Paul L. Caron

Tuesday, February 6, 2018

Aprill & Hemel: The Tax Legislative Process — A Byrd's Eye View

Ellen Aprill (Loyola-L.A.) & Daniel Hemel (Chicago), The Tax Legislative Process: A Byrd's Eye View, 81 Law & Contemp. Probs. ___ (2018):

The Byrd rule, a once-obscure Senate procedural provision, captured the spotlight in December 2017 when it briefly derailed an effort by congressional Republicans to enact the most sweeping tax overhaul in a generation. And while the Byrd rule did not prevent the ultimate passage of the new tax law, it profoundly influenced both the substance and the form of the final legislation. The immediate aftermath of the 2017 tax overhaul thus provides an opportune moment to take stock of the Byrd rule’s role in the making of federal tax law. This essay—part of a symposium issue of Law and Contemporary Problems on “The Past, Present, and Future of the Tax Legislative Process”—considers the myriad ways in which the Byrd rule has influenced federal tax law and policy in the three dozen years since the rule’s emergence.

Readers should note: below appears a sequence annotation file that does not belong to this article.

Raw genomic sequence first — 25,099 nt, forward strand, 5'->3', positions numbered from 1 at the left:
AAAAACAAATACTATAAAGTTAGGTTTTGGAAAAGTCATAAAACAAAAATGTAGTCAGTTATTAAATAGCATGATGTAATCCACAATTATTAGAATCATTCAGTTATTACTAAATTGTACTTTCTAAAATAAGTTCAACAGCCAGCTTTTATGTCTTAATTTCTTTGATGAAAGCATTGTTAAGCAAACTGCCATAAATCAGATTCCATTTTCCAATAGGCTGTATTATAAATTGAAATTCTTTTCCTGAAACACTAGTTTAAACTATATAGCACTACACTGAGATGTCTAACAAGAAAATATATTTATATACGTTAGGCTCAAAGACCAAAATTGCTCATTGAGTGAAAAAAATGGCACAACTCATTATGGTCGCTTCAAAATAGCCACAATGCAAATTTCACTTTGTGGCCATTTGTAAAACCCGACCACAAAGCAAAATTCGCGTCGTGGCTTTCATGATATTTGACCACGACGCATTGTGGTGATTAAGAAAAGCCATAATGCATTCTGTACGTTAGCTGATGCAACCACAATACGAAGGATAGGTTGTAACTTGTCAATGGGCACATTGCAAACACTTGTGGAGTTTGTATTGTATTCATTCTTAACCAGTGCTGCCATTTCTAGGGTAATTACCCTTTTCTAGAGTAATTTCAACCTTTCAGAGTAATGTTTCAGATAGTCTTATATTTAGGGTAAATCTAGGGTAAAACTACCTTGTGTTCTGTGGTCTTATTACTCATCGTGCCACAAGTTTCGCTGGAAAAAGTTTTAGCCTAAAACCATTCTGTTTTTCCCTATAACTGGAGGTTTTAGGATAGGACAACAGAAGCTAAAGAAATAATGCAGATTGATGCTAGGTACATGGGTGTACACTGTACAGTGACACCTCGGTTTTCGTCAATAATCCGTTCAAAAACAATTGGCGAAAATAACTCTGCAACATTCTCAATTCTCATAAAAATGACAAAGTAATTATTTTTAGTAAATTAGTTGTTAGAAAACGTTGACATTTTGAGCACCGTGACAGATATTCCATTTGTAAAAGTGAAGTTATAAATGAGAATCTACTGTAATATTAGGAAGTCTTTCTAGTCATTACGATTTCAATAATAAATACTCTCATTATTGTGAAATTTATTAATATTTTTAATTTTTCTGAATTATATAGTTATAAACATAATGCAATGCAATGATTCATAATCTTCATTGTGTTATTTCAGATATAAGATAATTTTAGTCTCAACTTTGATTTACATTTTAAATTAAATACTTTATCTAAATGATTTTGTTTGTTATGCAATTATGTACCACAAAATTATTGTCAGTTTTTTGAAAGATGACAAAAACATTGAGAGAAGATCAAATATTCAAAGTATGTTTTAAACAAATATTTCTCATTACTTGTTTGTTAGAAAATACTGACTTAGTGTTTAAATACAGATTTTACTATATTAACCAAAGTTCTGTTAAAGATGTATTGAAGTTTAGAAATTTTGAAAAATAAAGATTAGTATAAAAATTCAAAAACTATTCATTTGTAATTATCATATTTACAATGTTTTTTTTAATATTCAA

Our overall assessment of the Byrd rule’s impact is mixed. The Byrd rule arguably imposes a measure of fiscal discipline on the Senate by requiring reconciliation bills to stay within specified budgetary parameters. Moreover, the Byrd rule—at least in its more recent applications—has led the Senate to remove what might be described as “special interest” provisions from legislation passed through the reconciliation process. But the Byrd rule also has—perversely—prevented the Senate from passing provisions that would impose greater fiscal discipline on the upper chamber. And the Byrd rule also has had the surprising effect of freezing in place certain elements of the tax code that confer outsized benefits on narrow interest groups. All the while, the Byrd rule has added to the complexity of the tax code and the opacity of the tax legislative process. We conclude by suggesting steps that Senators, staff members, and—in particular—the Senate Parliamentarian could take to increase transparency and avoid some of the Byrd rule’s unintended consequences.

Scholarship, Tax | Permalink